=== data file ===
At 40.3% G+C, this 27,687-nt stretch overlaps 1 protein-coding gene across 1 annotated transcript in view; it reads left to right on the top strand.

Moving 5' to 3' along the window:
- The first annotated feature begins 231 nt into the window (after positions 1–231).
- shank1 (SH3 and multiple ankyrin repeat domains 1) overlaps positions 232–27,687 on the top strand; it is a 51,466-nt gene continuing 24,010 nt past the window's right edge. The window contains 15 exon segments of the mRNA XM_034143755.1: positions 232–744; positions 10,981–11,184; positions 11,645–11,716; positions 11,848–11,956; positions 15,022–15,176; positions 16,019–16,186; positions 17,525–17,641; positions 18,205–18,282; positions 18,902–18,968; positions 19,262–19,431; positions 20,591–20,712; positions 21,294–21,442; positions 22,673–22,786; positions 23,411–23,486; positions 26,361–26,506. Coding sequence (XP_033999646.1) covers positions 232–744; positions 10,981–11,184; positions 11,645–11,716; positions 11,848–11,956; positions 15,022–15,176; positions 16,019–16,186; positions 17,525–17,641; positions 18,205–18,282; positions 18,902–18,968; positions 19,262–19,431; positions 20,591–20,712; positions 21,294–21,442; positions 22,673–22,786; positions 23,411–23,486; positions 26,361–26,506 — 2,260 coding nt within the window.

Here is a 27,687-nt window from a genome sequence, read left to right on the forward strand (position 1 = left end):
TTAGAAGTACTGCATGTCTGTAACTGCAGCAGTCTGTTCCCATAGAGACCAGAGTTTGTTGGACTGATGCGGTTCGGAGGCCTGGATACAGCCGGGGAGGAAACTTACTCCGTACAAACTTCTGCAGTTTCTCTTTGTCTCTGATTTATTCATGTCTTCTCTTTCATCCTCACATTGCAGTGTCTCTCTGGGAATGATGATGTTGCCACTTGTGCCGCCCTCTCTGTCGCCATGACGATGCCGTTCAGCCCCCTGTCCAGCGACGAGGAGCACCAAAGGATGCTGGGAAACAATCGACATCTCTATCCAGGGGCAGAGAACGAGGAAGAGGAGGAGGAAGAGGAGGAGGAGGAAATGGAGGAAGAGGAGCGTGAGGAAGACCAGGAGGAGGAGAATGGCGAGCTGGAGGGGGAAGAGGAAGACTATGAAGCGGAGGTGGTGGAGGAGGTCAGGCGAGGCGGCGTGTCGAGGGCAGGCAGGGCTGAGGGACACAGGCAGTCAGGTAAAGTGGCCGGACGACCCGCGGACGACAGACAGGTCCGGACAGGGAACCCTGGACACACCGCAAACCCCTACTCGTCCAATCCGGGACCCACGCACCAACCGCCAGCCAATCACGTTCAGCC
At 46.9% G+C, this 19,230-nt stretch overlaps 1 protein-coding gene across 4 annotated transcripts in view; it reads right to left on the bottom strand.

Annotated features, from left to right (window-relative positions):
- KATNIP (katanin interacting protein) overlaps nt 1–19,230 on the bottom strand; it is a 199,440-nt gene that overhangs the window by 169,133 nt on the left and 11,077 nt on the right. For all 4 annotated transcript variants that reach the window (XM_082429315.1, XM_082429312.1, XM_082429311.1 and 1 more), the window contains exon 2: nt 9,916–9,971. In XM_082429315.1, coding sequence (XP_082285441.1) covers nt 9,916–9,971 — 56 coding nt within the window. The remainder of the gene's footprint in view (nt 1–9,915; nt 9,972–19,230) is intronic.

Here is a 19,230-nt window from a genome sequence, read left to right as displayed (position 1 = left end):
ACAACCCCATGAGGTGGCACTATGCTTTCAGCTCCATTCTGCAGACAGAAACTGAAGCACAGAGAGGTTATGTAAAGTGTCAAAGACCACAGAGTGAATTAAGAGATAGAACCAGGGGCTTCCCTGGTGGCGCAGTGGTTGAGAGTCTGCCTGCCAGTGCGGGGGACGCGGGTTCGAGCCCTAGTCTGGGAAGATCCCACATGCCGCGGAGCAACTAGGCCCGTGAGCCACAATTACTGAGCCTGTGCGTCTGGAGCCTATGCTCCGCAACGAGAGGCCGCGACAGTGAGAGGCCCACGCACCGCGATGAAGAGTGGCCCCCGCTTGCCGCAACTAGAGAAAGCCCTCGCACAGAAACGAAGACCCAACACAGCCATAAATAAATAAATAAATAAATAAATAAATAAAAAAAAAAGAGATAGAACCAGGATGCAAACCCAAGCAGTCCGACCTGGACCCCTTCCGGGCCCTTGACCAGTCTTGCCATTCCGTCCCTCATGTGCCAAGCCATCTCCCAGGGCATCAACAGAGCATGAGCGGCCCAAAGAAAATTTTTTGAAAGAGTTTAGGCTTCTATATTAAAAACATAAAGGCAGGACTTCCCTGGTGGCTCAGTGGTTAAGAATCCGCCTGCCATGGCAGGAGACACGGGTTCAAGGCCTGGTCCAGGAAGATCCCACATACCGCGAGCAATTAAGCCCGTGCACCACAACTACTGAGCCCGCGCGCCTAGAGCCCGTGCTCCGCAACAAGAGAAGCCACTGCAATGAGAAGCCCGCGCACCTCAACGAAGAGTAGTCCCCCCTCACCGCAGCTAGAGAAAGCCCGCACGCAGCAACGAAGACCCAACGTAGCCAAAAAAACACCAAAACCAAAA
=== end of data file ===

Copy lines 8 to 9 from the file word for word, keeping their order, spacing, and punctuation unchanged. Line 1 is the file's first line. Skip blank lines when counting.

Annotated features, from left to right (window-relative positions):
- KATNIP (katanin interacting protein) overlaps nt 1–19,230 on the bottom strand; it is a 199,440-nt gene that overhangs the window by 169,133 nt on the left and 11,077 nt on the right. For all 4 annotated transcript variants that reach the window (XM_082429315.1, XM_082429312.1, XM_082429311.1 and 1 more), the window contains exon 2: nt 9,916–9,971. In XM_082429315.1, coding sequence (XP_082285441.1) covers nt 9,916–9,971 — 56 coding nt within the window. The remainder of the gene's footprint in view (nt 1–9,915; nt 9,972–19,230) is intronic.